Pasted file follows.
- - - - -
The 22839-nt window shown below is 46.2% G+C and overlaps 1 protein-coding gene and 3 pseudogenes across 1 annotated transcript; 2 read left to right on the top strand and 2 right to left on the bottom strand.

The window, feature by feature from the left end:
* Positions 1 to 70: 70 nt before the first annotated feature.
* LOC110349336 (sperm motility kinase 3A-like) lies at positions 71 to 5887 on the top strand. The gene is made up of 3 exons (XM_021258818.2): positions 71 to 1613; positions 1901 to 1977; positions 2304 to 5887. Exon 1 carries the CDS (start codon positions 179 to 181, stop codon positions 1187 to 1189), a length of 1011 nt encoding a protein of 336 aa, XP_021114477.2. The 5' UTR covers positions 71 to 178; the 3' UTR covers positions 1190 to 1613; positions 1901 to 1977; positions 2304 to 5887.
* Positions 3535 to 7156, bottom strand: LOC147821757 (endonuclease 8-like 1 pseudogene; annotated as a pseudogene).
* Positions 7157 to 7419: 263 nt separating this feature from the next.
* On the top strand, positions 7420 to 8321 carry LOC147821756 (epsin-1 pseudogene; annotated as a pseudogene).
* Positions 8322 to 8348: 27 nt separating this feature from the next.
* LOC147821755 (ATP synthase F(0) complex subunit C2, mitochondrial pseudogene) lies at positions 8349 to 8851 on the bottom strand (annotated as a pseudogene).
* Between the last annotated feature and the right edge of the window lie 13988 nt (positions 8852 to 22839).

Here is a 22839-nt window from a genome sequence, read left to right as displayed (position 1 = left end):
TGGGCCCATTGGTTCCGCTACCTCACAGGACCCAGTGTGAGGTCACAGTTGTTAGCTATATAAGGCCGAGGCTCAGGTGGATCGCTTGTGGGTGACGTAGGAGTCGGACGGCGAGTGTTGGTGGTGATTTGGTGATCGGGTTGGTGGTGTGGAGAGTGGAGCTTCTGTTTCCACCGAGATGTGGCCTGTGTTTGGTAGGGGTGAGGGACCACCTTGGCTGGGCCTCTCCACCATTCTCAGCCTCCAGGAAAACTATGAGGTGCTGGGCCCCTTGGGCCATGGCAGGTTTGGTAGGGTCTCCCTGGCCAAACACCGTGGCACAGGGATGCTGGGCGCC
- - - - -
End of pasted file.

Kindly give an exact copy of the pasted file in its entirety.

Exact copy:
The 22839-nt window shown below is 46.2% G+C and overlaps 1 protein-coding gene and 3 pseudogenes across 1 annotated transcript; 2 read left to right on the top strand and 2 right to left on the bottom strand.

The window, feature by feature from the left end:
* Positions 1 to 70: 70 nt before the first annotated feature.
* LOC110349336 (sperm motility kinase 3A-like) lies at positions 71 to 5887 on the top strand. The gene is made up of 3 exons (XM_021258818.2): positions 71 to 1613; positions 1901 to 1977; positions 2304 to 5887. Exon 1 carries the CDS (start codon positions 179 to 181, stop codon positions 1187 to 1189), a length of 1011 nt encoding a protein of 336 aa, XP_021114477.2. The 5' UTR covers positions 71 to 178; the 3' UTR covers positions 1190 to 1613; positions 1901 to 1977; positions 2304 to 5887.
* Positions 3535 to 7156, bottom strand: LOC147821757 (endonuclease 8-like 1 pseudogene; annotated as a pseudogene).
* Positions 7157 to 7419: 263 nt separating this feature from the next.
* On the top strand, positions 7420 to 8321 carry LOC147821756 (epsin-1 pseudogene; annotated as a pseudogene).
* Positions 8322 to 8348: 27 nt separating this feature from the next.
* LOC147821755 (ATP synthase F(0) complex subunit C2, mitochondrial pseudogene) lies at positions 8349 to 8851 on the bottom strand (annotated as a pseudogene).
* Between the last annotated feature and the right edge of the window lie 13988 nt (positions 8852 to 22839).

Here is a 22839-nt window from a genome sequence, read left to right as displayed (position 1 = left end):
TGGGCCCATTGGTTCCGCTACCTCACAGGACCCAGTGTGAGGTCACAGTTGTTAGCTATATAAGGCCGAGGCTCAGGTGGATCGCTTGTGGGTGACGTAGGAGTCGGACGGCGAGTGTTGGTGGTGATTTGGTGATCGGGTTGGTGGTGTGGAGAGTGGAGCTTCTGTTTCCACCGAGATGTGGCCTGTGTTTGGTAGGGGTGAGGGACCACCTTGGCTGGGCCTCTCCACCATTCTCAGCCTCCAGGAAAACTATGAGGTGCTGGGCCCCTTGGGCCATGGCAGGTTTGGTAGGGTCTCCCTGGCCAAACACCGTGGCACAGGGATGCTGGGCGCC